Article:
Lake Zurich Unit District 95 board members have approved a property tax levy increase for next year that's the maximum allowed by a state-imposed cap.
Although no District 95 residents publicly complained about the recent move to boost the 2017 tax levy, such was not the case at other Lake County school systems. In addition, at least one Lake County town is holding the line on next year's levy to help taxpayers.
Under Illinois law, school districts are limited to seeking a property tax increase of 5 percent or the rate of inflation -- the consumer price index -- whichever is lower. The CPI for this year is 0.7 percent.
While the CPI is 0.7 percent, school districts often seek more than the capped amount because the cap does not apply to new construction added to the tax roll. That's why District 95 board members agreed to approve a 4.72 percent levy hike for next year.
Vicky Cullinan, District 95's assistant superintendent of business and operations, said it's projected that $16 million in new construction will be within the school system's borders that can be captured for property tax purposes.
Some Lake County residents have started questioning tax levy increases, including those living within the boundaries of Grayslake Elementary District 46 and Grayslake High School District 127.
About 400 residents of the Carillon North subdivision, targeted toward people 55 and older, signed petitions asking the Grayslake schools to freeze the levies or not go beyond the Social Security increase of 0.30 percent for next year. The effort was unsuccessful.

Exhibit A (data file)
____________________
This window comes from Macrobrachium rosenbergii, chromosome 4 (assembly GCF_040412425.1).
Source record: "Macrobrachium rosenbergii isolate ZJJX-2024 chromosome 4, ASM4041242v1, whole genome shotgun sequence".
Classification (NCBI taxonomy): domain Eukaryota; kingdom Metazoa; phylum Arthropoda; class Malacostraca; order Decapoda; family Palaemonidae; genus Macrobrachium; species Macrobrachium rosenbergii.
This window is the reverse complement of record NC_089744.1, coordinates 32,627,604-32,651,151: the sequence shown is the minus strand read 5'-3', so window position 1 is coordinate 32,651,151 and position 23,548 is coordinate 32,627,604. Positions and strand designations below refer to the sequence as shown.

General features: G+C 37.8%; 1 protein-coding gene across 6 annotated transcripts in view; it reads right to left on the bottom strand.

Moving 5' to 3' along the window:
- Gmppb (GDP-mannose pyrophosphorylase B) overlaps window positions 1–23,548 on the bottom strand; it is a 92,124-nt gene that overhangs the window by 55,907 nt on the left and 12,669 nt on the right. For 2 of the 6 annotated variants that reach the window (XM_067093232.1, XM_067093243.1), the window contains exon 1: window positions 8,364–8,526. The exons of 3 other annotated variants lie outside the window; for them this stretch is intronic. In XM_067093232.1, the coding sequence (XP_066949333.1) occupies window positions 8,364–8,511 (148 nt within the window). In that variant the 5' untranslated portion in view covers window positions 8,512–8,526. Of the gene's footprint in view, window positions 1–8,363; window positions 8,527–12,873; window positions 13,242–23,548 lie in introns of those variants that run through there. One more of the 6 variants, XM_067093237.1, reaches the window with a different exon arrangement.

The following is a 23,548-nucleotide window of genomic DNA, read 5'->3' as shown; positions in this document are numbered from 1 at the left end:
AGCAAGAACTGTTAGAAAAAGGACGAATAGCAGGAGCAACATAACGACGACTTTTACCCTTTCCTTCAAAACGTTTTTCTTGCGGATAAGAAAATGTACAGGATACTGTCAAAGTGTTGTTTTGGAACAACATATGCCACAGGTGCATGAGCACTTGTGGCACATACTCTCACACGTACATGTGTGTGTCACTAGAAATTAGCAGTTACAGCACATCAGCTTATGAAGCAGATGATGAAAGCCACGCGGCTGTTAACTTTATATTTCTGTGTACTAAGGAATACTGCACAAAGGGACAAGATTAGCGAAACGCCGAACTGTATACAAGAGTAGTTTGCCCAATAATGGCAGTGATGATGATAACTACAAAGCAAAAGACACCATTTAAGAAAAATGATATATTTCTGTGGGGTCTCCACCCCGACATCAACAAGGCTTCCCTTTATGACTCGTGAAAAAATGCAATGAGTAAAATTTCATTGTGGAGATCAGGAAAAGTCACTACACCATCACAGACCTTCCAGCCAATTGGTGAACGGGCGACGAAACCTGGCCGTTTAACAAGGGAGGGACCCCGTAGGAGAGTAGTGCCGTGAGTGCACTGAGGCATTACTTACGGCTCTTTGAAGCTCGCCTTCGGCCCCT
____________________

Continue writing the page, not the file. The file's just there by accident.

Grayslake resident Bill Morris, a former state senator and Illinois State Toll Highway Authority board director, has been among those raising concerns about school districts seeking the maximum tax levies allowed under the cap. He said it's an issue because schools typically account for about 75 percent of a tax bill.
"What is troubling about this practice is that it shows a sloppy form of budget making," said Morris, also a former Waukegan mayor. "The school board should determine its financial needs and then levy what they need and not display a disrespect for the taxpayers by just grabbing every possible cent."
In Lake Villa, officials announced there will not be a property tax levy increase next year.
"The village has a long history of being fiscally responsible and we took this opportunity to help property owners by not raising taxes," Lake Villa Mayor Frank Loffredo said.